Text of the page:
A gap year for grown-ups; Sabbaticals can perk up your jaded staff no end, says, David White.

Source: Daily Telegraph (London, England)
Date: 9/13/2001
Author: White, David

Keeping staff productive, motivated and open to new ideas is a challenge for every employer - but offering up to a year's unpaid leave might not seem to be the obvious answer.

"In fact, there is growing recognition that sabbaticals can re-energise key staff by giving them time to enjoy and learn from new experiences," says Nick Page, adviser on reward and employment conditions for the Chartered Institute of Personnel and Development.

"Sabbaticals can also be powerful recruitment and retention tools in the present tight labour market. Individuals value the opportunity of extended time to undertake something dear to their heart without having to resign and look for a new job afterwards."

Other reasons for the increasing use of sabbaticals include a new flexibility among employers and changes in the nature of work.

"There is more emphasis on improving performance and winning loyalty by adapting jobs to the needs of people, rather than just regarding staff as cogs and wheels driving some huge machine," Mr Page says. "Building in sabbaticals to a career structure is an example of this approach.

"The growth of project work also makes sabbaticals easier to implement: staff can take extended time off between completing one major assignment and starting another."

He also believes that the strength of the economy will continue to fuel demand for sabbaticals. "Staff will have been able to put aside money to fund unpaid leave and will feel confident enough about the future to trust there will be a job for them to go back to," he says.

"Demand for them appears to be coming from two big groups of employees: those in their twenties who want time to `do their own thing' before starting a family, and older people whose children have left home, freeing them for world travel or whatever.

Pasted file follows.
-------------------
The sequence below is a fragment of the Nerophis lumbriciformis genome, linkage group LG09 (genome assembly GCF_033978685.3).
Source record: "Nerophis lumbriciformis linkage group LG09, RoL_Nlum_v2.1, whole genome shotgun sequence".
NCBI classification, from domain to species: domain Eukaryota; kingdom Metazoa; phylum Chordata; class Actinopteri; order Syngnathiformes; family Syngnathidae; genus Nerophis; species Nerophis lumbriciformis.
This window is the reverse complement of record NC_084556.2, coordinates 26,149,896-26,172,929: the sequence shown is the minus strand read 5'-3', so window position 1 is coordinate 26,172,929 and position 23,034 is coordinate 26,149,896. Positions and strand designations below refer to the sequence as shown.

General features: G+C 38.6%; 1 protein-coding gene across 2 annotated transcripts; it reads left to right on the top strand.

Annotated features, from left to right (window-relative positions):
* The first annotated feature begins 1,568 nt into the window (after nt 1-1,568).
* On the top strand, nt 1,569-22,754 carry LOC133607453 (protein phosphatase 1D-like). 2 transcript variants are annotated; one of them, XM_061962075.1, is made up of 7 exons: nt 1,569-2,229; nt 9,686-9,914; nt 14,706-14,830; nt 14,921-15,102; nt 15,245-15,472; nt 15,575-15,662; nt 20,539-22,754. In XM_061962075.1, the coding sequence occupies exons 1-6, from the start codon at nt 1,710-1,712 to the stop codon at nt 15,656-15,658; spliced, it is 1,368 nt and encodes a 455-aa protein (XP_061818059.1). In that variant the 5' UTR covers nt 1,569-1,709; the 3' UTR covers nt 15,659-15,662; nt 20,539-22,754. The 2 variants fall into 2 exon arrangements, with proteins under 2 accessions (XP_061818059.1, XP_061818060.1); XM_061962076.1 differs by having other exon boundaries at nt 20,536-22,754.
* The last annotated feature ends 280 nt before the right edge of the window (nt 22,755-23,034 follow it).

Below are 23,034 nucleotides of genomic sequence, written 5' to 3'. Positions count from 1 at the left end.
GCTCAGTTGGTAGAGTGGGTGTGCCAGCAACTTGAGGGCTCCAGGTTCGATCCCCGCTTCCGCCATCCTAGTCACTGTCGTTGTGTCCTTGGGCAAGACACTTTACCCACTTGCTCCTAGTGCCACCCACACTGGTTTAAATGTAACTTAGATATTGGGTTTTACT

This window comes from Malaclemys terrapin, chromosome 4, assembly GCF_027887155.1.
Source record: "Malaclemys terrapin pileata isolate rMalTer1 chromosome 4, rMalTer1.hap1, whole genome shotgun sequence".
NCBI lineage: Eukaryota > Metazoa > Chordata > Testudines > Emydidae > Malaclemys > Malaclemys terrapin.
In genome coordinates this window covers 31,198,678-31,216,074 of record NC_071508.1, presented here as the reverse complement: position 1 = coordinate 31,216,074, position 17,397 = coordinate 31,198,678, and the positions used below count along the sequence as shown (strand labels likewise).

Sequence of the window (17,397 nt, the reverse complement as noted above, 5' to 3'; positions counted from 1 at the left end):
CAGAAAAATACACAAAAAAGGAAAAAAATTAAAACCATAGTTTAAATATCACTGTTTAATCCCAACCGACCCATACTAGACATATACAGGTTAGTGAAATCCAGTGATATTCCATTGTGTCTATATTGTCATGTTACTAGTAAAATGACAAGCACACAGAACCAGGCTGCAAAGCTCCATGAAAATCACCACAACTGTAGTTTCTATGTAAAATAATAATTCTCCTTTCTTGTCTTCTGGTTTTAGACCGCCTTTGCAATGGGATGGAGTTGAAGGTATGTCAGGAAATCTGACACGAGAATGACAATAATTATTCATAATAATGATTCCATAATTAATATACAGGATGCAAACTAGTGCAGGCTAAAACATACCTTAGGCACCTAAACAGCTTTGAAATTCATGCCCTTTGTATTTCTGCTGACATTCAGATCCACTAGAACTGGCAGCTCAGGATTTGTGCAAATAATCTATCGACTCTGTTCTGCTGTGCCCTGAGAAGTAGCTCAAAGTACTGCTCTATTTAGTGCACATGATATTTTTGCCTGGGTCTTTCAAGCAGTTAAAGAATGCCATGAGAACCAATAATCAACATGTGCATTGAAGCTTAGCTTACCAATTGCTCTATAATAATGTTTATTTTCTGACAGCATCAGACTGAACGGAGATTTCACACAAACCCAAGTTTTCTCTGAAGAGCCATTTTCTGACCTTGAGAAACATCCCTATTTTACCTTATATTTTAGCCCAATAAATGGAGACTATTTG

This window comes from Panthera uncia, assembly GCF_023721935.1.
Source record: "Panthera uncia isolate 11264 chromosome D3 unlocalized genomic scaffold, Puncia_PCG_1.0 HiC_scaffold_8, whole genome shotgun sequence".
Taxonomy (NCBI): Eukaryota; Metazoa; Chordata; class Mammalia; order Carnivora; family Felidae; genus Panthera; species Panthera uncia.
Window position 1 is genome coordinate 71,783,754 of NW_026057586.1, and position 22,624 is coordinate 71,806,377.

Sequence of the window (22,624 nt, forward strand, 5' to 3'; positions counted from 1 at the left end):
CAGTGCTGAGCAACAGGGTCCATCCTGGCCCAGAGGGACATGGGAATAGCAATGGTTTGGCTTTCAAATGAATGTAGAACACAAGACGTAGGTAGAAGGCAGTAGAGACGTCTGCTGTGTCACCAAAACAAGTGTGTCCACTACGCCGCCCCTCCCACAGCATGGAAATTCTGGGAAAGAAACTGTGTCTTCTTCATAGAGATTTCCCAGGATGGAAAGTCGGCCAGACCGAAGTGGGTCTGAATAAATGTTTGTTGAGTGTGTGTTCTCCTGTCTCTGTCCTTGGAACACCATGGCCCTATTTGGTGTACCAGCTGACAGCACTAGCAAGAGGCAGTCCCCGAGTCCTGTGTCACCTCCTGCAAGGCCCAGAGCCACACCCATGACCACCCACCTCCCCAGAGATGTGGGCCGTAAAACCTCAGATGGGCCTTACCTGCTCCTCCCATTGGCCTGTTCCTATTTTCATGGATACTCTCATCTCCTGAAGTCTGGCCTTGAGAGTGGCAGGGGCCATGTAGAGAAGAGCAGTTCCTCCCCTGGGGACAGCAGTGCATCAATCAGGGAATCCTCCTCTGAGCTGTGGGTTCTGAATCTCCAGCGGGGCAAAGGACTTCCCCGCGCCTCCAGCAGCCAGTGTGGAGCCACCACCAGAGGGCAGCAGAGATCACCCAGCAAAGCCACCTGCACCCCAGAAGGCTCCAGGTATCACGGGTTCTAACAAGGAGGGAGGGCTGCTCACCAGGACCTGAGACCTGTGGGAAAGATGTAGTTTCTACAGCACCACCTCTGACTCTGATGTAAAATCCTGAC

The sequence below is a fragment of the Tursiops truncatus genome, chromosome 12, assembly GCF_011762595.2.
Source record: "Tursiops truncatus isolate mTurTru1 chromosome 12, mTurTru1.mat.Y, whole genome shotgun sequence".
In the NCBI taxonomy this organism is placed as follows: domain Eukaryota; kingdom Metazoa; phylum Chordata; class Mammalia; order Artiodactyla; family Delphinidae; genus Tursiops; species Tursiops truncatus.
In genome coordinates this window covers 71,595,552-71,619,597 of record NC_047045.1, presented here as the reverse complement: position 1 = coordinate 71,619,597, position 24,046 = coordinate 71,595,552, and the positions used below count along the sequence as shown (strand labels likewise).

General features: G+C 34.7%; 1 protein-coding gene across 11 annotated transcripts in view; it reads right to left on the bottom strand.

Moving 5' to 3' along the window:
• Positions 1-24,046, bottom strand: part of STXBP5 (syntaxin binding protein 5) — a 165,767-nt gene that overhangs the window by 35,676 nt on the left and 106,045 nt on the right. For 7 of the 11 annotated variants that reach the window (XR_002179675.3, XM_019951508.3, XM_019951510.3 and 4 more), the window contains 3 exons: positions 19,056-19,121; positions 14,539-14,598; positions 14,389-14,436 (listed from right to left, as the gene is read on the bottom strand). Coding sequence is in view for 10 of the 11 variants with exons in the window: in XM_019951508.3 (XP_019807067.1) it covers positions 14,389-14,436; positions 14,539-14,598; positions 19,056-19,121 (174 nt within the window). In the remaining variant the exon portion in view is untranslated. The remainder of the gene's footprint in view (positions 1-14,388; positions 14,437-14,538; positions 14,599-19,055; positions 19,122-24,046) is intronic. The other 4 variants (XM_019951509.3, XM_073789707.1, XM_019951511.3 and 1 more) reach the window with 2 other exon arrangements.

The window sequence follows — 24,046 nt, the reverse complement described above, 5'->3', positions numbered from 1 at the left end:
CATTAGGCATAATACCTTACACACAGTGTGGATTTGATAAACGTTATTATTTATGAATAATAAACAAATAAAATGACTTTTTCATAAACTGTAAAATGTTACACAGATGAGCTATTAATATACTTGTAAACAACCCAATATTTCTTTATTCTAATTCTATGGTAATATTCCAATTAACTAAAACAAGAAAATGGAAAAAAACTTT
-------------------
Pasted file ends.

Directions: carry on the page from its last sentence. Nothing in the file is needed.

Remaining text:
"No organisation can afford to lose too many key staff at the same time - so there need to be controls over who goes off when," says Mr Page.

"Eligibility should depend on service for a number of years - say five - to encourage loyalty.

"All conditions applying to a scheme should apply to everyone.

"Fairness and equality of treatment are vital to avoid accusations of favouritism, which are always divisive.

"And a clear understanding should be reached that the employee will return to work on an agreed date and that the job will be kept open.

"A risk to the employer is that someone may undergo such a shift in outlook that returning to their job may be too awful to contemplate," he adds.

"Equally, disaster may strike an employer, meaning there is no job to go back to. Trying to find work with savings used up on unpaid leave could be a serious problem.

"Another risk is that a re-invigorated employee may feel that a previous job can no longer contain their ambitions. The challenge here is for the employer to change its scope to enable potential to be fully developed."

Lexis, a London-based public relations consultancy, has offered sabbaticals to its staff of more than 70 for the past three years.

Its managing director, Hugh Birley, says: "Staff can apply for sabbaticals after five years. We've found them excellent for not only retaining and attracting high-quality people but in re-firing creativity.

"A sabbatical allows people to rediscover themselves - to bring back the originality and sparkle present at the start of a career which can be dulled without the chance to take an extended time-out.

"We ensure there is opportunity for returning staff to put new ideas into practice, which is essential if individuals and employers are to derive maximum and mutual benefit from sabbaticals."

Scott Cain, a 29-year-old account director with the company, used a sabbatical to travel the world and write a film script.

"I was away for 363 days on a trip that took in Thailand, Indonesia, Australia, New Zealand, Chile, Bolivia, Peru and Equador," he says.

"It opened up a host of cultures and experiences - every day was different and incredibly stimulating.

"Planning the itinerary on a tight budget and adapting it as I went along was a huge challenge that kept me sharp. I returned to work buzzing with ideas and the energy to see them through."

Mr Cain believes sabbaticals have a ripple effect in boosting morale within the workplace. "Colleagues talk about their plans and their experiences while away," he says, "which makes for a positive, ideas-driven atmosphere."

But what about the film script? "It's about gangsters in west London, how someone working as a dog-walker gets involved with a Mr Big," he says.

"All exciting stuff - and look at the success of Lock, Stock and Two Smoking Barrels."